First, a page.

The McGraths' Dawkins Delusion examines Dawkins' core claim that religious belief is "infantile" and, thus, a "delusion" or "illusion." For Dawkins, belief in God is like belief in the "Tooth Fairy" or "Santa Claus." "These are childish beliefs that are abandoned as soon as we are capable of evidence-based thinking. And so is God. It's obvious, isn't it?" (DD, 19)
As Dawkins once said on BBC radio in 2003, humanity "can leave the crybaby phase, and finally come of age."
I've had some atheists tell me this as an objection to my God-belief. It's an internet atheistic urban legend that gets proliferated. What can we say to this? The McGraths' reason as follows.
1. Dawkins' analogy is flawed. Because: "How many people do you know who began to believe in Santa Claus in adulthood? Or who found belief in the Tooth Fairy consoling in old age?" Alister McGrath notes that he gave up belief in Santa Claus at age five, and began to believe in God as a young adult in the university.
"Those who use this infantile argument have to explain why so many people discover God in later life and certainly do not regard this as representing any kind of regression, perversion or degeneration." (DD, 20) Consider, e.g., former atheist Antony Flew who began to believe in God in his eighties.
2. Dawkins "argues that the biological process of natural selection builds child brains with a tendency to believe whatever their parents or elders tell them. This... makes them prone to trust whatever a parent says - like Santa Claus." (DD, 20) It's here that Dawkins makes the stunning claim that "bringing up children within a religious tradition... is a form of child abuse." (DD, 20-21)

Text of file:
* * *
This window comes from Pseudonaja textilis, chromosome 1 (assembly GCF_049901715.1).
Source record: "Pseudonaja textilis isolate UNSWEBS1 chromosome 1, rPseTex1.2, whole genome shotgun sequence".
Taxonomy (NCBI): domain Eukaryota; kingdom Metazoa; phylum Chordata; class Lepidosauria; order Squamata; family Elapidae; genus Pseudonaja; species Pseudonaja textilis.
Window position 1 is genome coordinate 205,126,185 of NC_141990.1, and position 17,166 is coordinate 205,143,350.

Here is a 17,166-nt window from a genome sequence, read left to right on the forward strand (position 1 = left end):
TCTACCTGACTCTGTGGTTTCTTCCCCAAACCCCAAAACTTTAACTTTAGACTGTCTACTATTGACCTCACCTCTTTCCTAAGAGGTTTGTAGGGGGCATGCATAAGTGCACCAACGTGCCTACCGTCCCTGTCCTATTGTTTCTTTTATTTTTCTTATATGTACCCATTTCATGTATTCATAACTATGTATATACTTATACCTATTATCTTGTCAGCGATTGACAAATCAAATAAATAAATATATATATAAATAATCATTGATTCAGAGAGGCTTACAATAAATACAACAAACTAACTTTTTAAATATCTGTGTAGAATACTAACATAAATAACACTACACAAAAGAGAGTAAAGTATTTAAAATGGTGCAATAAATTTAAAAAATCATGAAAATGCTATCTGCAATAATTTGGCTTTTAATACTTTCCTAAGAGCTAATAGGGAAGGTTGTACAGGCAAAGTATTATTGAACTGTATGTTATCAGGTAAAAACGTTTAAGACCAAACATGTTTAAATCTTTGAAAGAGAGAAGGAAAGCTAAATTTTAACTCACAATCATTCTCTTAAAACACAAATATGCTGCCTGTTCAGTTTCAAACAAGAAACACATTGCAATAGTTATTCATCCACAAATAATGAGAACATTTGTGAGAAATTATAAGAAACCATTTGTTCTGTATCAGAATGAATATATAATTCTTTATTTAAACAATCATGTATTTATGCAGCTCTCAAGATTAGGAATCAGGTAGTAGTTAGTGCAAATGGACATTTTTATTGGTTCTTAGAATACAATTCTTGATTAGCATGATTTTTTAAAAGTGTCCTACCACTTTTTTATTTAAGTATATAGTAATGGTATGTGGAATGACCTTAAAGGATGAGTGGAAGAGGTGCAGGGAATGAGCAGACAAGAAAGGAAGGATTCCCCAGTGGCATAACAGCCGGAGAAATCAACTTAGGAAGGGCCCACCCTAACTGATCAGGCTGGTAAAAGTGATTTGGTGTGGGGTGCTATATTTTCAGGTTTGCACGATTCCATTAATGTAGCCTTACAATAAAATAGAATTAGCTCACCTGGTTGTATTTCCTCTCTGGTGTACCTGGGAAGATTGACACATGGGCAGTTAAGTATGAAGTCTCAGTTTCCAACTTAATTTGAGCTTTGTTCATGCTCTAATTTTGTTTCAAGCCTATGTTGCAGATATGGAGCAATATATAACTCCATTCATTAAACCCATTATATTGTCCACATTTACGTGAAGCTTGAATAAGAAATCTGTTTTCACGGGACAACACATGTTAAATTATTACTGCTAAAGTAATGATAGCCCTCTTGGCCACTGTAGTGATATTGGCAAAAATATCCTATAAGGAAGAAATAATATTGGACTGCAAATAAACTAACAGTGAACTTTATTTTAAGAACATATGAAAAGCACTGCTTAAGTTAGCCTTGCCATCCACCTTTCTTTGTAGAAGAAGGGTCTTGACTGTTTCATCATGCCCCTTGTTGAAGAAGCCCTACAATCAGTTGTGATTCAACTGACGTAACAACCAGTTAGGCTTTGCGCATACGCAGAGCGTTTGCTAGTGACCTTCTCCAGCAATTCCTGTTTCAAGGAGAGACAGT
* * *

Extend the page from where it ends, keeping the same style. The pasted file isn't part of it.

There is a reasonable point here, but it cuts both ways. On this way of thinking, if children are force-fed "Dawkins's flavored dogmas and distortions" would not that also be child abuse?
3. The McGraths' agree with Terry Eagelton's "withering review" of GD: "Imagine someone holding forth on biology whose only knowledge of the subject is the Book of British Birds, and you have a rough idea of what it feels like to read Richard Dawkins on theology." (DD, 21-22)
In other words, so much of Dawkins' book betrays his real ignorance of the issues at hand. Straw-men-building abounds.
Finally, Freud's theory of God-belief as an illusion is itself grounded in Feuerbach's "projection theory," a view which has been largely discounted in philosophy, since it cuts both ways. One can as easily imagine someone projecting a universe without God out of their need to disbelieve as one can imagine someone projecting a Father God onto the heavens out of their need to be helped.